Changing lives: how school psychologists support children
This week is National School Psychology Awareness Week. Are you aware of the resources available to families by DCSD school psychologists? School Psychologist, Christopher Saiz (Legend High School, pictured left) talks about his role and what every family should know.
PARKER— They are often referred to as the “heart” of a school.
School psychologists, counselors and other mental health providers bring professional mental health expertise to our schools, providing an intimate knowledge of learning, development and behavior. They are unique in that they have expertise in both education and mental health. Working to support families, students, teachers and school staff, mental health providers enhance the academic and social climate of the school.
One of the goals of National School Psychology Awareness Week is to raise the profile of the profession and people who give so much for the safety and well being of students. School psychologists often operate under the radar, and their impact on schools may not always be explicitly visible to many teachers, parents and administrators.
Christopher Saiz is in his third year as a School Psychologist for Legend High School, and in his eighth year with Douglas County School District. He explains that the role of mental health providers is a diverse one.
“I meet with kids routinely, both general education students and students in special education. Sometimes the work is around self-advocacy, anxiety and things like that. Other times my work is broader, like career paths and goals,” he says. “We’re really about wellness, problem solving and building relationships.”
At Legend, Saiz and his colleagues use a Multi Tiered System of Supports— a prevention-based framework designed for the entire student-body for improving student outcomes on a broad, Universal Level, a more Targeted Level for a smaller group of children that require it, as well as an Intensive Level for an even smaller, more targeted group of children that need the most intensive level of support.
“We broadly build wellness for all kids; then, as kids have more significant needs, we work to fill those gaps,” Saiz says.
One of the ways Legend works to touch every student is through “Titan Time,” regularly scheduled time used to deliver content regarding mental health, wellness and life skills.
“Many of these lessons have to do with knowing signs that you might need help or that a friend might need help,” Saiz says. “We try to normalize life by explaining that life is mostly great, but life involves struggle. There are times in struggle that you need to have a sense of when you should talk to somebody. We also talk about how you can reach out for help here at Legend. All of our kids know this and it’s also regularly displayed on hallway TV’s.”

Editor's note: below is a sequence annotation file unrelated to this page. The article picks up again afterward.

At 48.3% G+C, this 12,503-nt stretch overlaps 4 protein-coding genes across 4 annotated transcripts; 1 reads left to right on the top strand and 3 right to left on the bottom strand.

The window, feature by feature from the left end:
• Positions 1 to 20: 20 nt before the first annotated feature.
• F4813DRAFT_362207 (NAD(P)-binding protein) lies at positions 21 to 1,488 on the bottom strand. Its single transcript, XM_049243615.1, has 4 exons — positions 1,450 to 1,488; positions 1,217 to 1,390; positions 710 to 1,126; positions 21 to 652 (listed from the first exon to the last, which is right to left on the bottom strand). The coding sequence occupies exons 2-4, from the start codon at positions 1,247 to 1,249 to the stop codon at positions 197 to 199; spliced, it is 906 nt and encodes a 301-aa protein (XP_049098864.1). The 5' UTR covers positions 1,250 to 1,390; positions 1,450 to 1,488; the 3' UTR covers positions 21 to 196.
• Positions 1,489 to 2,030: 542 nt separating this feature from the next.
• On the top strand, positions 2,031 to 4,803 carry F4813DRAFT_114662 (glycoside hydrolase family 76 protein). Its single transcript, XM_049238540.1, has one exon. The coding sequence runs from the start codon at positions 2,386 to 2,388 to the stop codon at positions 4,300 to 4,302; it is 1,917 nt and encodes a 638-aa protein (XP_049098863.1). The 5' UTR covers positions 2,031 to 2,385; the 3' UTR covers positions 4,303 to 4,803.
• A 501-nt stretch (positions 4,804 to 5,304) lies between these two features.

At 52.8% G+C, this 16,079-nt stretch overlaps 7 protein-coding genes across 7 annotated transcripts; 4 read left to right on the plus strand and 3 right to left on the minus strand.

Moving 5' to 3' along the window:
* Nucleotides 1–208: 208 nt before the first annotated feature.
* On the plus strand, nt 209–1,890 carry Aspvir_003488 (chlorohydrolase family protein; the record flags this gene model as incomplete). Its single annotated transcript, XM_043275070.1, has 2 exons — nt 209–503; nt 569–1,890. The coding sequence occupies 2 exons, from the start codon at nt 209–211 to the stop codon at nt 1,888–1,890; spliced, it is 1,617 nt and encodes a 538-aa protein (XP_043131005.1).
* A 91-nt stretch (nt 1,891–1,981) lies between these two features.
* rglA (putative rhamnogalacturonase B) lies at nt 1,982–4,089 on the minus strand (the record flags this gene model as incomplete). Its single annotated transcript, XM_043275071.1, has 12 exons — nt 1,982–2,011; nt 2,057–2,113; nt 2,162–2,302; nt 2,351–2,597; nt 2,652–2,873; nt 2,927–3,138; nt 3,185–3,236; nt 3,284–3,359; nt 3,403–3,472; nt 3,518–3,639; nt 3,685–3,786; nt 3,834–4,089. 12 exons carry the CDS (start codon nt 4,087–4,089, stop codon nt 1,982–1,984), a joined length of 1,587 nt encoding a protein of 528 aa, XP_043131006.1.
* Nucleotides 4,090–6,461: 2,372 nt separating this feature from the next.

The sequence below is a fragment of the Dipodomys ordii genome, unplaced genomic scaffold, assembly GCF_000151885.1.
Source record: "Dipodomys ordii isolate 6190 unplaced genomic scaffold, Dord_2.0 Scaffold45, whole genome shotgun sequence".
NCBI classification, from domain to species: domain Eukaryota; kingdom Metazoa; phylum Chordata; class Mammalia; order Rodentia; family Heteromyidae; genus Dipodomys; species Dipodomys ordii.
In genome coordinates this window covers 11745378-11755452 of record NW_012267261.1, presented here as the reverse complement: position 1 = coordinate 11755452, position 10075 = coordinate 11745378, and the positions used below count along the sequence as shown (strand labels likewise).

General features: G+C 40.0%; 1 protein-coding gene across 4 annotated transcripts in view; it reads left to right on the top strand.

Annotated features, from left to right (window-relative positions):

It’s the freedom to lead and utilize their expertise, Saiz says, that makes Douglas County and Legend High School a great place to work as a school psychologist.
“In Douglas County, I think we have good leaders that understand what mental health providers and school psychologists bring to the table, and in our schools we are given the freedom to create that,” he says. “For example, I believe in a psychology that teaches us to be well. We certainly engage in solving problems like anxiety, depression or conflict. But broadly, for me, I believe in a positive psychology that teaches us how to live well, and I have the freedom to bring that to my work here at Legend— to implement wellness strategies to prevent kids from getting to that level of anxiety or depression. So DCSD leaders count on us to know the needs of our building and then unfold a plan within the school for kids to be well.”
The more challenging times that school mental health providers face is when there is a tragic incident that can emotionally impact an entire school. In these times, DCSD’s Crisis Team is activated to provide support for school psychologists to meet the needs of students.
“Through the years we have developed a wisdom and important protocols for handling serious situations,” Saiz says. “On our crisis team, we’ll talk through which kids may be affected by an incident. In times like these it’s important to rely on the expertise we bring as school psychologists.”
“On a more personal level, we know that grief will unfold for different people in different ways; it’s different for a mom and dad coping with loss than it is for a friend or classmate,” he says. “We try to be mindful of that continuum of support that is needed and then provide that for students to process. We support that process of struggle so people can find their way through grief.”
Ultimately, Saiz wants parents, teachers and administrators to know that talking with a mental health provider should never be seen as something unusual or as a problem, but that it’s an immense privilege.”
“It recognizes that life does involve challenge and it’s such an honor and privilege to learn from and talk with someone to gain perspective and learn about yourself and grow,” he says. “That’s more how I see this work, rather than something’s wrong with us. It’s embracing our humanity. It’s about growth.”
“I want parents to know more than anything that we want to partner with them to see their kids do well, to realize the amazing potential they have,” he explains. “We want to be in their court. We want to advocate for them and their students. We recognize that sometimes that journey is challenging but we are committed to staying the course by working through conflict or trying to understand each other so that we create an amazing community and that they feel their kid is important to us and gets every possible resource they need to do well.”